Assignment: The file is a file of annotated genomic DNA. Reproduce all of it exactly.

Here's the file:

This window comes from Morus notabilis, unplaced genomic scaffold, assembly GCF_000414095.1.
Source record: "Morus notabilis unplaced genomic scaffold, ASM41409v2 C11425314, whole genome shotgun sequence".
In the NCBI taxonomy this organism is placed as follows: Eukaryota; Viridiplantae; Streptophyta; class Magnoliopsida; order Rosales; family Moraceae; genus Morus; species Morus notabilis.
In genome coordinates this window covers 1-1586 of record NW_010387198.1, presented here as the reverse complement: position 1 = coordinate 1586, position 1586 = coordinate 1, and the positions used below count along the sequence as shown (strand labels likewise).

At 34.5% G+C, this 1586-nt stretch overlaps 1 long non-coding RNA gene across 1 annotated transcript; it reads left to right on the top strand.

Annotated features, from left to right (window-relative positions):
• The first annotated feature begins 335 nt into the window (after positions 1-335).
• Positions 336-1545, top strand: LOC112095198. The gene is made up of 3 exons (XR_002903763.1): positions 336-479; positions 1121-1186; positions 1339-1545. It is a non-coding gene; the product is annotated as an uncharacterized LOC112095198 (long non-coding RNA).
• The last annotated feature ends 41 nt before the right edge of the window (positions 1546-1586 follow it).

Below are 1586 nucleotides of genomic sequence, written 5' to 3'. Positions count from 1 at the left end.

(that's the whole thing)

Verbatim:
This window comes from Morus notabilis, unplaced genomic scaffold, assembly GCF_000414095.1.
Source record: "Morus notabilis unplaced genomic scaffold, ASM41409v2 C11425314, whole genome shotgun sequence".
In the NCBI taxonomy this organism is placed as follows: Eukaryota; Viridiplantae; Streptophyta; class Magnoliopsida; order Rosales; family Moraceae; genus Morus; species Morus notabilis.
In genome coordinates this window covers 1-1586 of record NW_010387198.1, presented here as the reverse complement: position 1 = coordinate 1586, position 1586 = coordinate 1, and the positions used below count along the sequence as shown (strand labels likewise).

At 34.5% G+C, this 1586-nt stretch overlaps 1 long non-coding RNA gene across 1 annotated transcript; it reads left to right on the top strand.

Annotated features, from left to right (window-relative positions):
• The first annotated feature begins 335 nt into the window (after positions 1-335).
• Positions 336-1545, top strand: LOC112095198. The gene is made up of 3 exons (XR_002903763.1): positions 336-479; positions 1121-1186; positions 1339-1545. It is a non-coding gene; the product is annotated as an uncharacterized LOC112095198 (long non-coding RNA).
• The last annotated feature ends 41 nt before the right edge of the window (positions 1546-1586 follow it).

Below are 1586 nucleotides of genomic sequence, written 5' to 3'. Positions count from 1 at the left end.